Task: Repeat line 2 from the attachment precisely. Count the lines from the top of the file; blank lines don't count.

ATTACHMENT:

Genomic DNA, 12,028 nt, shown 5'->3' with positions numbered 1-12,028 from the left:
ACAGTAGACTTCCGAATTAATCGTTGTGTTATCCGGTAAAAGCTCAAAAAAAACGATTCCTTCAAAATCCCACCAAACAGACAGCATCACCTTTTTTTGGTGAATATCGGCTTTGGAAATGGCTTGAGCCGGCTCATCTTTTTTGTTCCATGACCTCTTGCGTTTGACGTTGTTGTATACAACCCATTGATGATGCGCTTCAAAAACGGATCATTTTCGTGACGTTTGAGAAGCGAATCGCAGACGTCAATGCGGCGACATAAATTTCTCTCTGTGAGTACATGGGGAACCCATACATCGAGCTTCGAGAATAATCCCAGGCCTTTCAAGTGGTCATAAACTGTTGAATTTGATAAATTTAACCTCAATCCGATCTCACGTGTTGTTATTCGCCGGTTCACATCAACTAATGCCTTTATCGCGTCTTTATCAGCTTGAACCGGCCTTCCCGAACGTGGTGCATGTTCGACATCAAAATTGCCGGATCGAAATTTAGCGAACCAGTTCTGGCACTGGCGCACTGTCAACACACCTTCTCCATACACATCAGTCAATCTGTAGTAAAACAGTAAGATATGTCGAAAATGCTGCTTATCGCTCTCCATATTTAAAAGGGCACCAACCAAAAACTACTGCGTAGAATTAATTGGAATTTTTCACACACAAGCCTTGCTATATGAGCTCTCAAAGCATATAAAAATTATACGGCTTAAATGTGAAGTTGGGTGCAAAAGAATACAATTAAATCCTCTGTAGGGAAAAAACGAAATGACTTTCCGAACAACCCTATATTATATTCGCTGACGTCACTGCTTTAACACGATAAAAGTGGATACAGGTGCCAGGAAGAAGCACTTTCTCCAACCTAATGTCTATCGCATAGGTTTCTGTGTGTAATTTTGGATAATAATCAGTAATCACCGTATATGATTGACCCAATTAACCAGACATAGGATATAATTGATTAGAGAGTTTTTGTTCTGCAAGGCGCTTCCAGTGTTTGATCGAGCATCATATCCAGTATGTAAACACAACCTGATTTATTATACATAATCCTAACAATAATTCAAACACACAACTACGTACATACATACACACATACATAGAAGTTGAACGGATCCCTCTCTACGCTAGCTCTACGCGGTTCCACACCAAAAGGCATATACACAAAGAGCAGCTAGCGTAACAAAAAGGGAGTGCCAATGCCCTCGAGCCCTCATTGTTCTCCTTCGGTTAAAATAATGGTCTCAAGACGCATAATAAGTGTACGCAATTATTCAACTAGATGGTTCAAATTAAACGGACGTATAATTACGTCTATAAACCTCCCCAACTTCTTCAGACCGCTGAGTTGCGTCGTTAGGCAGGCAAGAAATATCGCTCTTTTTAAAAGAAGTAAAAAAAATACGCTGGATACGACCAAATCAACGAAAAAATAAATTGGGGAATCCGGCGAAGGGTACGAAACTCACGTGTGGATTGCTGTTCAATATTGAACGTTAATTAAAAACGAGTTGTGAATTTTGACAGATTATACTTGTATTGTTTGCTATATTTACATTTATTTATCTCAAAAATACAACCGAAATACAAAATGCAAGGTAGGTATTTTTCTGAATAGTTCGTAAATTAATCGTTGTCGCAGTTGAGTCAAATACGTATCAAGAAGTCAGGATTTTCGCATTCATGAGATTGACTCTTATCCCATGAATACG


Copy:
ACAGTAGACTTCCGAATTAATCGTTGTGTTATCCGGTAAAAGCTCAAAAAAAACGATTCCTTCAAAATCCCACCAAACAGACAGCATCACCTTTTTTTGGTGAATATCGGCTTTGGAAATGGCTTGAGCCGGCTCATCTTTTTTGTTCCATGACCTCTTGCGTTTGACGTTGTTGTATACAACCCATTGATGATGCGCTTCAAAAACGGATCATTTTCGTGACGTTTGAGAAGCGAATCGCAGACGTCAATGCGGCGACATAAATTTCTCTCTGTGAGTACATGGGGAACCCATACATCGAGCTTCGAGAATAATCCCAGGCCTTTCAAGTGGTCATAAACTGTTGAATTTGATAAATTTAACCTCAATCCGATCTCACGTGTTGTTATTCGCCGGTTCACATCAACTAATGCCTTTATCGCGTCTTTATCAGCTTGAACCGGCCTTCCCGAACGTGGTGCATGTTCGACATCAAAATTGCCGGATCGAAATTTAGCGAACCAGTTCTGGCACTGGCGCACTGTCAACACACCTTCTCCATACACATCAGTCAATCTGTAGTAAAACAGTAAGATATGTCGAAAATGCTGCTTATCGCTCTCCATATTTAAAAGGGCACCAACCAAAAACTACTGCGTAGAATTAATTGGAATTTTTCACACACAAGCCTTGCTATATGAGCTCTCAAAGCATATAAAAATTATACGGCTTAAATGTGAAGTTGGGTGCAAAAGAATACAATTAAATCCTCTGTAGGGAAAAAACGAAATGACTTTCCGAACAACCCTATATTATATTCGCTGACGTCACTGCTTTAACACGATAAAAGTGGATACAGGTGCCAGGAAGAAGCACTTTCTCCAACCTAATGTCTATCGCATAGGTTTCTGTGTGTAATTTTGGATAATAATCAGTAATCACCGTATATGATTGACCCAATTAACCAGACATAGGATATAATTGATTAGAGAGTTTTTGTTCTGCAAGGCGCTTCCAGTGTTTGATCGAGCATCATATCCAGTATGTAAACACAACCTGATTTATTATACATAATCCTAACAATAATTCAAACACACAACTACGTACATACATACACACATACATAGAAGTTGAACGGATCCCTCTCTACGCTAGCTCTACGCGGTTCCACACCAAAAGGCATATACACAAAGAGCAGCTAGCGTAACAAAAAGGGAGTGCCAATGCCCTCGAGCCCTCATTGTTCTCCTTCGGTTAAAATAATGGTCTCAAGACGCATAATAAGTGTACGCAATTATTCAACTAGATGGTTCAAATTAAACGGACGTATAATTACGTCTATAAACCTCCCCAACTTCTTCAGACCGCTGAGTTGCGTCGTTAGGCAGGCAAGAAATATCGCTCTTTTTAAAAGAAGTAAAAAAAATACGCTGGATACGACCAAATCAACGAAAAAATAAATTGGGGAATCCGGCGAAGGGTACGAAACTCACGTGTGGATTGCTGTTCAATATTGAACGTTAATTAAAAACGAGTTGTGAATTTTGACAGATTATACTTGTATTGTTTGCTATATTTACATTTATTTATCTCAAAAATACAACCGAAATACAAAATGCAAGGTAGGTATTTTTCTGAATAGTTCGTAAATTAATCGTTGTCGCAGTTGAGTCAAATACGTATCAAGAAGTCAGGATTTTCGCATTCATGAGATTGACTCTTATCCCATGAATACG